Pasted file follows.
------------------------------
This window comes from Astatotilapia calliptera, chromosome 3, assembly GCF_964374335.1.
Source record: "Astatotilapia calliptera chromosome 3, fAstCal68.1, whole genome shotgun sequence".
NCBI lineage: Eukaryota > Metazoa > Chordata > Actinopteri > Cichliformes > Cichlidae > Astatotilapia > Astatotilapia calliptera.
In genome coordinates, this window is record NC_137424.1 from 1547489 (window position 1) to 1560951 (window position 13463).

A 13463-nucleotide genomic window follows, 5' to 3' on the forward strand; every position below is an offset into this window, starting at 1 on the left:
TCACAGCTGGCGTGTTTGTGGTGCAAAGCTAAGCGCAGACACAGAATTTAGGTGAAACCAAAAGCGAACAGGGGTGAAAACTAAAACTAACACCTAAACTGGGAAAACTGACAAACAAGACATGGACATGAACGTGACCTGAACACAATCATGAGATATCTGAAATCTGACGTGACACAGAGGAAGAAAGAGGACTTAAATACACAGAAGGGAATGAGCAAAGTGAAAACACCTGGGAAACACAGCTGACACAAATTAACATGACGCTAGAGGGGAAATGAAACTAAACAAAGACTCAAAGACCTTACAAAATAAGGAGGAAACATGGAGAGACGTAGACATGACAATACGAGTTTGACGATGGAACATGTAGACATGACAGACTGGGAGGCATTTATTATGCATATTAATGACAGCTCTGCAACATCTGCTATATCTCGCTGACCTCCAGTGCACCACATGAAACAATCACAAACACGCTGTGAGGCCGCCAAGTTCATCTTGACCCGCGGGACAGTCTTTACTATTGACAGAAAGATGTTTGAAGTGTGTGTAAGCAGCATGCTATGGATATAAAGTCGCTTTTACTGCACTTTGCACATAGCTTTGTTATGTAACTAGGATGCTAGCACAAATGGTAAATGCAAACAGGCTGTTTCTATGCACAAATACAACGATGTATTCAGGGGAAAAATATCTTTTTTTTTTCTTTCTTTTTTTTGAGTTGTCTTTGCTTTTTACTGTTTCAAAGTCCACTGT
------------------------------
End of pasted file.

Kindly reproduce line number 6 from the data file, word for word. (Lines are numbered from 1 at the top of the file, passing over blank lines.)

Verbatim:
TCACAGCTGGCGTGTTTGTGGTGCAAAGCTAAGCGCAGACACAGAATTTAGGTGAAACCAAAAGCGAACAGGGGTGAAAACTAAAACTAACACCTAAACTGGGAAAACTGACAAACAAGACATGGACATGAACGTGACCTGAACACAATCATGAGATATCTGAAATCTGACGTGACACAGAGGAAGAAAGAGGACTTAAATACACAGAAGGGAATGAGCAAAGTGAAAACACCTGGGAAACACAGCTGACACAAATTAACATGACGCTAGAGGGGAAATGAAACTAAACAAAGACTCAAAGACCTTACAAAATAAGGAGGAAACATGGAGAGACGTAGACATGACAATACGAGTTTGACGATGGAACATGTAGACATGACAGACTGGGAGGCATTTATTATGCATATTAATGACAGCTCTGCAACATCTGCTATATCTCGCTGACCTCCAGTGCACCACATGAAACAATCACAAACACGCTGTGAGGCCGCCAAGTTCATCTTGACCCGCGGGACAGTCTTTACTATTGACAGAAAGATGTTTGAAGTGTGTGTAAGCAGCATGCTATGGATATAAAGTCGCTTTTACTGCACTTTGCACATAGCTTTGTTATGTAACTAGGATGCTAGCACAAATGGTAAATGCAAACAGGCTGTTTCTATGCACAAATACAACGATGTATTCAGGGGAAAAATATCTTTTTTTTTTCTTTCTTTTTTTTGAGTTGTCTTTGCTTTTTACTGTTTCAAAGTCCACTGT